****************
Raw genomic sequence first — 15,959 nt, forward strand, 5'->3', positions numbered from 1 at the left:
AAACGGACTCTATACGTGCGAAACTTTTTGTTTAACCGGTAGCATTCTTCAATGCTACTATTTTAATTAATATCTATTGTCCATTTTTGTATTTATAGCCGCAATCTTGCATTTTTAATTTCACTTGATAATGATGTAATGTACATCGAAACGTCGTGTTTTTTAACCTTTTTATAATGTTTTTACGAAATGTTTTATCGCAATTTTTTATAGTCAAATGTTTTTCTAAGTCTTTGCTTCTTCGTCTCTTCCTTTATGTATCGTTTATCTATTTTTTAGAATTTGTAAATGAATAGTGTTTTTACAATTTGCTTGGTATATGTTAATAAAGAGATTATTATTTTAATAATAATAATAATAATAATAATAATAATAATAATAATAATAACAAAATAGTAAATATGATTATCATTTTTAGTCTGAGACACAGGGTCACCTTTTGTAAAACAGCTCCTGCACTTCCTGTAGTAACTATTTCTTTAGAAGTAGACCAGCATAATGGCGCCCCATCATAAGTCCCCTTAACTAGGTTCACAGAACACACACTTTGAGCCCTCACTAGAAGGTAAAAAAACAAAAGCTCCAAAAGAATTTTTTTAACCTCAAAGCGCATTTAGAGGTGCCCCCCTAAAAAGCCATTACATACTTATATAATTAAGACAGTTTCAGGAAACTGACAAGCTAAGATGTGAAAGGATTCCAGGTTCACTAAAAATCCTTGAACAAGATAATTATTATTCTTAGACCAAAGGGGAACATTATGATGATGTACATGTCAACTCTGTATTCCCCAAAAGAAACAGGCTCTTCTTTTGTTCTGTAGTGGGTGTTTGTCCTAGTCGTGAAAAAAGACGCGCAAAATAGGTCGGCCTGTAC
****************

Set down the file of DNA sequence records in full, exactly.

Raw genomic sequence first — 15,959 nt, forward strand, 5'->3', positions numbered from 1 at the left:
AAACGGACTCTATACGTGCGAAACTTTTTGTTTAACCGGTAGCATTCTTCAATGCTACTATTTTAATTAATATCTATTGTCCATTTTTGTATTTATAGCCGCAATCTTGCATTTTTAATTTCACTTGATAATGATGTAATGTACATCGAAACGTCGTGTTTTTTAACCTTTTTATAATGTTTTTACGAAATGTTTTATCGCAATTTTTTATAGTCAAATGTTTTTCTAAGTCTTTGCTTCTTCGTCTCTTCCTTTATGTATCGTTTATCTATTTTTTAGAATTTGTAAATGAATAGTGTTTTTACAATTTGCTTGGTATATGTTAATAAAGAGATTATTATTTTAATAATAATAATAATAATAATAATAATAATAATAATAATAATAACAAAATAGTAAATATGATTATCATTTTTAGTCTGAGACACAGGGTCACCTTTTGTAAAACAGCTCCTGCACTTCCTGTAGTAACTATTTCTTTAGAAGTAGACCAGCATAATGGCGCCCCATCATAAGTCCCCTTAACTAGGTTCACAGAACACACACTTTGAGCCCTCACTAGAAGGTAAAAAAACAAAAGCTCCAAAAGAATTTTTTTAACCTCAAAGCGCATTTAGAGGTGCCCCCCTAAAAAGCCATTACATACTTATATAATTAAGACAGTTTCAGGAAACTGACAAGCTAAGATGTGAAAGGATTCCAGGTTCACTAAAAATCCTTGAACAAGATAATTATTATTCTTAGACCAAAGGGGAACATTATGATGATGTACATGTCAACTCTGTATTCCCCAAAAGAAACAGGCTCTTCTTTTGTTCTGTAGTGGGTGTTTGTCCTAGTCGTGAAAAAAGACGCGCAAAATAGGTCGGCCTGTAC